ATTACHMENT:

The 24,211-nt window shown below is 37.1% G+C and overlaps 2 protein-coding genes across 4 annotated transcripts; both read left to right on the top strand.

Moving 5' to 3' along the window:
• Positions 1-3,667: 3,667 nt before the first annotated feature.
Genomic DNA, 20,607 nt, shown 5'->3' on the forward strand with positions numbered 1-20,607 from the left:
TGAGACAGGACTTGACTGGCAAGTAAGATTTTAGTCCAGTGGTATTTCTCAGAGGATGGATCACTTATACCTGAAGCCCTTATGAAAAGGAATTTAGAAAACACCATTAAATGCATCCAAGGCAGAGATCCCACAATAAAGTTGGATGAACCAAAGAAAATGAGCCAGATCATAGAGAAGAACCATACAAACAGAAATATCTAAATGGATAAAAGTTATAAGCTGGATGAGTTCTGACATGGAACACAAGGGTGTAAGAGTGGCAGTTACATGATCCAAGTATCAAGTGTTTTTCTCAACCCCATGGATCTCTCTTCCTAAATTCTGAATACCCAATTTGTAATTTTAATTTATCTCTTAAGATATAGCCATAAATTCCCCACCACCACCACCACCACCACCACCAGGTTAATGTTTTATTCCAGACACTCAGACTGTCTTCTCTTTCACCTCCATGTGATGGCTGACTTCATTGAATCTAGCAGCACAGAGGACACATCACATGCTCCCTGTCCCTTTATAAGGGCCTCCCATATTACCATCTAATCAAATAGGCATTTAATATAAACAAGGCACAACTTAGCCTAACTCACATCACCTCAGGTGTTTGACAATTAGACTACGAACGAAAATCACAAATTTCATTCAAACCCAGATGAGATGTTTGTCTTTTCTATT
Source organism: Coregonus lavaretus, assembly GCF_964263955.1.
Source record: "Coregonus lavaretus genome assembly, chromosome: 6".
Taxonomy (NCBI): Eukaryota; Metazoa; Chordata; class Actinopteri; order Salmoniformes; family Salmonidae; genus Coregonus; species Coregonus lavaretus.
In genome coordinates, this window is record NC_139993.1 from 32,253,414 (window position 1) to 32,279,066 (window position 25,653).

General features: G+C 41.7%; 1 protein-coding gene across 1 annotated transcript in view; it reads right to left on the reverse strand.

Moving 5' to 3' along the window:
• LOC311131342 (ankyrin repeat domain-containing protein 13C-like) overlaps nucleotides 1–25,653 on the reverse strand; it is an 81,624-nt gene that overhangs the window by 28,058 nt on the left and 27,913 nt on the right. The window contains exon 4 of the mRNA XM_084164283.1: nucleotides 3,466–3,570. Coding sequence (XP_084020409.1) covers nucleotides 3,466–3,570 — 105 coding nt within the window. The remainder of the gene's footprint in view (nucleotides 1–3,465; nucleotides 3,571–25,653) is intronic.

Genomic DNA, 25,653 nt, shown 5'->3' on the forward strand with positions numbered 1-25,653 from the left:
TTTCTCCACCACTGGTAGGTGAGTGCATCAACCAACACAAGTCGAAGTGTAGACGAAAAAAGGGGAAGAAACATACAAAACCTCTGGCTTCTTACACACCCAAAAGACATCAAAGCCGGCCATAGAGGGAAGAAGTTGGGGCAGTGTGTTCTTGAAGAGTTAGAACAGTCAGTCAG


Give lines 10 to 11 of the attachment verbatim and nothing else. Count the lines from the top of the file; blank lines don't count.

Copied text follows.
General features: G+C 41.7%; 1 protein-coding gene across 1 annotated transcript in view; it reads right to left on the reverse strand.

Moving 5' to 3' along the window: